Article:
You’ve surely heard me call myself “the world’s worst homeschooler.” Almost three years into it and I still stand by that. Okay, I’m probably not literally the worst, but I seriously think I could start a Facebook group called “pathetic homeschoolers” and not feel the least bit like a phony.
Like most homeschoolers I know, I struggle at times… I wonder if I’m doing enough, or missing the best strategies, or using the right curricula. I’m inconsistent, I get tired, I compare myself to others, and my kids to other kids. I question if this is the best path, and sometimes entertain the idea of throwing in the towel. Not all the time, but there are days.
The truth is, however, I do it because when push comes to shove, I love homeschooling. And I’m convinced that, at least right now, it’s the best option for our daughters and for our family. But since homeschooling is not the typical path and I support school choice and recognize that different options work better for different families, I’m conscious about how I come across when I talk to non-homeschoolers.
When friends and strangers alike hear that we homeschool, they often say things like, “Oh, I could never do that!” or “I love my kids, but I really like when they’re in school!” I understand those comments. There are days when I dream of my kids being in school all day so I have no interruptions and can get all my work done. But when I get such comments, I’m tempted to minimize my love for homeschooling, not wanting to make someone else feel bad or judged in any way. (I often say: Believe me, if I can do it, anybody can! And I really mean that.)
But at the same time, when I’m out and about — like say at the grocery store with my 8 year-olds at 1:00pm on a Monday — I’m aware that people may wonder if I take my kids’ education seriously, or if my kids are missing out, and I don’t want to sound insecure about our decision or reticent to talk about it. So I’m often trying to find that balance of being a happy homeschooler while making sure no one feels like I’m rubbing it in their face.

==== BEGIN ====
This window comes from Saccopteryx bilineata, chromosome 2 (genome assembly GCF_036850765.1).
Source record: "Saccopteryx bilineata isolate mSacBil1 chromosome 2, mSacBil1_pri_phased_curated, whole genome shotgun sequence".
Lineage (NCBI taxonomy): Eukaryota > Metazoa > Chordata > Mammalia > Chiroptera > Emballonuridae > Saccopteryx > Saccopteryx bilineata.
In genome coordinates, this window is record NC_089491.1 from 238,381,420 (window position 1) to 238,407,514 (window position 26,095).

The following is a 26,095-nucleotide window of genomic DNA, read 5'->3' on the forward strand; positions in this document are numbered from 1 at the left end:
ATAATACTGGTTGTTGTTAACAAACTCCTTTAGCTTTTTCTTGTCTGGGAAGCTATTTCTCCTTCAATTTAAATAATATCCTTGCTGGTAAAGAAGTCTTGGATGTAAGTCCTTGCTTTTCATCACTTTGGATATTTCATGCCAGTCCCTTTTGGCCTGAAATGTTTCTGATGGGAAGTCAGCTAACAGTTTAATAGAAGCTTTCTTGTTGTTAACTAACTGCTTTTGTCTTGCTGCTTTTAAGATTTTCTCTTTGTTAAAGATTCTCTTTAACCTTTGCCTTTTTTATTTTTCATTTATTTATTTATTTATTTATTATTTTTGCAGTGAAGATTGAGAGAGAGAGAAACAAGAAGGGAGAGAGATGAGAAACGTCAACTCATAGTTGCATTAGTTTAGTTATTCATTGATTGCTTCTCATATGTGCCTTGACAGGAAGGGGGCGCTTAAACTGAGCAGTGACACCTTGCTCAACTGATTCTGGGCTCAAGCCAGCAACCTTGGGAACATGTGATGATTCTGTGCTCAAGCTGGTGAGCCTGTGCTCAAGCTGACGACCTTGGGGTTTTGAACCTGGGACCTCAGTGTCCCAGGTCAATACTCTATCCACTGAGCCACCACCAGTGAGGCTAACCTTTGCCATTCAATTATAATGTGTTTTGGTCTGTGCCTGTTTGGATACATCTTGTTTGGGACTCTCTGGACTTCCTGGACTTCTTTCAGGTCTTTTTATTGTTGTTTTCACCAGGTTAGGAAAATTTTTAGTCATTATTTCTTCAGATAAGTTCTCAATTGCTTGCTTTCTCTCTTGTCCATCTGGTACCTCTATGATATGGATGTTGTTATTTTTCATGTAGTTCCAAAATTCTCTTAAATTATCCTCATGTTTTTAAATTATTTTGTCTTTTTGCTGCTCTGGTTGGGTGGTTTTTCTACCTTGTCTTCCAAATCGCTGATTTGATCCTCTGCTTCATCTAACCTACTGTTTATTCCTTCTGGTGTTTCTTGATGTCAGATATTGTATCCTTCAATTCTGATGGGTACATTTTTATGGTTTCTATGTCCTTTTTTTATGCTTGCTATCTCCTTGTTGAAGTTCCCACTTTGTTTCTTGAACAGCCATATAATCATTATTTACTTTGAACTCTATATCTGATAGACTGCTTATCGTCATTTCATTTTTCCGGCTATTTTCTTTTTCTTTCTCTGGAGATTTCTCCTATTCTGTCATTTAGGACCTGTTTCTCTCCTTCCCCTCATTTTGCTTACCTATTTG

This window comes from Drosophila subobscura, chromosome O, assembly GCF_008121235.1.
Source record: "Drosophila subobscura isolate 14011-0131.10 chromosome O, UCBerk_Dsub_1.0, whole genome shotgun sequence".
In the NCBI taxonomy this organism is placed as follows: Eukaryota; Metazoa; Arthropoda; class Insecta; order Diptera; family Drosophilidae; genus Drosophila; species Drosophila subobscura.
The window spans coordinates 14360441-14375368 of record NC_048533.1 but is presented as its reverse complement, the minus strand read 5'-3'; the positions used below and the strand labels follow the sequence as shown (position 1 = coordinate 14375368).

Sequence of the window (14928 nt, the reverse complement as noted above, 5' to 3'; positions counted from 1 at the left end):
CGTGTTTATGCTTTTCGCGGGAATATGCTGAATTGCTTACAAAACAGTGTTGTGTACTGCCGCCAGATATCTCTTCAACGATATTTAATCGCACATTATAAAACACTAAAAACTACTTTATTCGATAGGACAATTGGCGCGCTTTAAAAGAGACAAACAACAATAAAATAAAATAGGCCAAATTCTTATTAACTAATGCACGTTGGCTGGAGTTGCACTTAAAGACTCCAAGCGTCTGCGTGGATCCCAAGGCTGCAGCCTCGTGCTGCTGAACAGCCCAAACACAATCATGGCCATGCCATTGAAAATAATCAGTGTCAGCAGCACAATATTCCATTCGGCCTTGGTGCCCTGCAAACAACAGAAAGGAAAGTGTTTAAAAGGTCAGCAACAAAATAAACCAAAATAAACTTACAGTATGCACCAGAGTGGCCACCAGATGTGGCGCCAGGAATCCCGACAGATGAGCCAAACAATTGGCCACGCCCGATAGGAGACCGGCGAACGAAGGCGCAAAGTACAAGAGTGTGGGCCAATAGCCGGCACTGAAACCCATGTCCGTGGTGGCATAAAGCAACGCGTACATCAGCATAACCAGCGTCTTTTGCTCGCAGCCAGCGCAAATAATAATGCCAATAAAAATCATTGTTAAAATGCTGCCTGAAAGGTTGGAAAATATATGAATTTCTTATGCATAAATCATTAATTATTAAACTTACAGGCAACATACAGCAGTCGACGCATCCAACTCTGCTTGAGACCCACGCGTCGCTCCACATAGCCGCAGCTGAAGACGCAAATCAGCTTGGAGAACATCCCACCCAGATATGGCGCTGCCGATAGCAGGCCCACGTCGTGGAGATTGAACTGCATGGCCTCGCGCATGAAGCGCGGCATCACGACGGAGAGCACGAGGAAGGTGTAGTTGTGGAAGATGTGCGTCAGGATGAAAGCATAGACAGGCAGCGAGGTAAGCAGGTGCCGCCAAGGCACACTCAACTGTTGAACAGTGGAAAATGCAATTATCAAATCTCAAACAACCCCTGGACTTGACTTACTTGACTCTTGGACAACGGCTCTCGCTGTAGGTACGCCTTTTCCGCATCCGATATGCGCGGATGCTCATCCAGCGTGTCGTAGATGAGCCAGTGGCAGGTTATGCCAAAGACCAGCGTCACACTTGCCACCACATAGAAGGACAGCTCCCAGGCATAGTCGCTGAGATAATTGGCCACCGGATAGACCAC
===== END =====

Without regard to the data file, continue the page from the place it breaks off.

Recently someone posted this HuffPost article on Facebook called “3 Things Your Homeschooling Friend Isn’t Telling You” and I found myself nodding along with the whole thing. It reminded me once again why a woman like me, who doesn’t think she homeschools very well, continues on. I love the flexibility it allows, the creativity, the ability to tailor learning to my individual children. I love the wholesome environment we can provide our daughters to learn and to discover who they are in this big world. As much as my kids can drive me crazy at times, I treasure all the time I have with them because time passes quickly and the relationships we’re building now are a foundation for the future. I’m grateful to have all the supports we have around us, which make it easier to do this — coops, activities, other homeschoolers, lots of resources.
I suppose this post is mostly meant for me, to remind myself that I really do enjoy being a homeschooler, despite my struggles and chaotic days and my down-playing it to others. Of course, I’m writing this while we’re on our summer schedule, which is an easier time to sit back and feel good about things. But when November rolls around, I think it may help to re-read this post.
If you’re a homeschooler, does that article resonate? If you’re not, do you find it helpful to remind yourself why you do what you do?
Image: Zoe Saint-Paul